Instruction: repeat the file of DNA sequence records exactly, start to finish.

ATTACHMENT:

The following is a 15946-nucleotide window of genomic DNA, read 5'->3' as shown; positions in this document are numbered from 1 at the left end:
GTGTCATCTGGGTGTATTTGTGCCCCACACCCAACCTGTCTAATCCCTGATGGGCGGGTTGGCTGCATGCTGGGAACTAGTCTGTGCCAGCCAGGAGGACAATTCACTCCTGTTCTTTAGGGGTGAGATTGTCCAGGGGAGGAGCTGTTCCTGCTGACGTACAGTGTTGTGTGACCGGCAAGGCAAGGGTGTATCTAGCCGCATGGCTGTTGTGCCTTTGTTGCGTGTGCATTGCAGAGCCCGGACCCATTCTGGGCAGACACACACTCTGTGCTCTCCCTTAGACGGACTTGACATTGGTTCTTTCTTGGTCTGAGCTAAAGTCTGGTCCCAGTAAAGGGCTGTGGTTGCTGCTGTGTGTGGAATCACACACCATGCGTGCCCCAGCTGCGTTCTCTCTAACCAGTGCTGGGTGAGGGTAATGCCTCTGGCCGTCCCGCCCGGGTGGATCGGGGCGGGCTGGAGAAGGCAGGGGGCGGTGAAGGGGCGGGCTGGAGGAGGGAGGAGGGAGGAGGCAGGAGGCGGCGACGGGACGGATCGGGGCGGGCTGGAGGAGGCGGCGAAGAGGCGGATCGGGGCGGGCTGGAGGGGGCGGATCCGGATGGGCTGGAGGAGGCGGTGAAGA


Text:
The following is a 15946-nucleotide window of genomic DNA, read 5'->3' as shown; positions in this document are numbered from 1 at the left end:
GTGTCATCTGGGTGTATTTGTGCCCCACACCCAACCTGTCTAATCCCTGATGGGCGGGTTGGCTGCATGCTGGGAACTAGTCTGTGCCAGCCAGGAGGACAATTCACTCCTGTTCTTTAGGGGTGAGATTGTCCAGGGGAGGAGCTGTTCCTGCTGACGTACAGTGTTGTGTGACCGGCAAGGCAAGGGTGTATCTAGCCGCATGGCTGTTGTGCCTTTGTTGCGTGTGCATTGCAGAGCCCGGACCCATTCTGGGCAGACACACACTCTGTGCTCTCCCTTAGACGGACTTGACATTGGTTCTTTCTTGGTCTGAGCTAAAGTCTGGTCCCAGTAAAGGGCTGTGGTTGCTGCTGTGTGTGGAATCACACACCATGCGTGCCCCAGCTGCGTTCTCTCTAACCAGTGCTGGGTGAGGGTAATGCCTCTGGCCGTCCCGCCCGGGTGGATCGGGGCGGGCTGGAGAAGGCAGGGGGCGGTGAAGGGGCGGGCTGGAGGAGGGAGGAGGGAGGAGGCAGGAGGCGGCGACGGGACGGATCGGGGCGGGCTGGAGGAGGCGGCGAAGAGGCGGATCGGGGCGGGCTGGAGGGGGCGGATCCGGATGGGCTGGAGGAGGCGGTGAAGA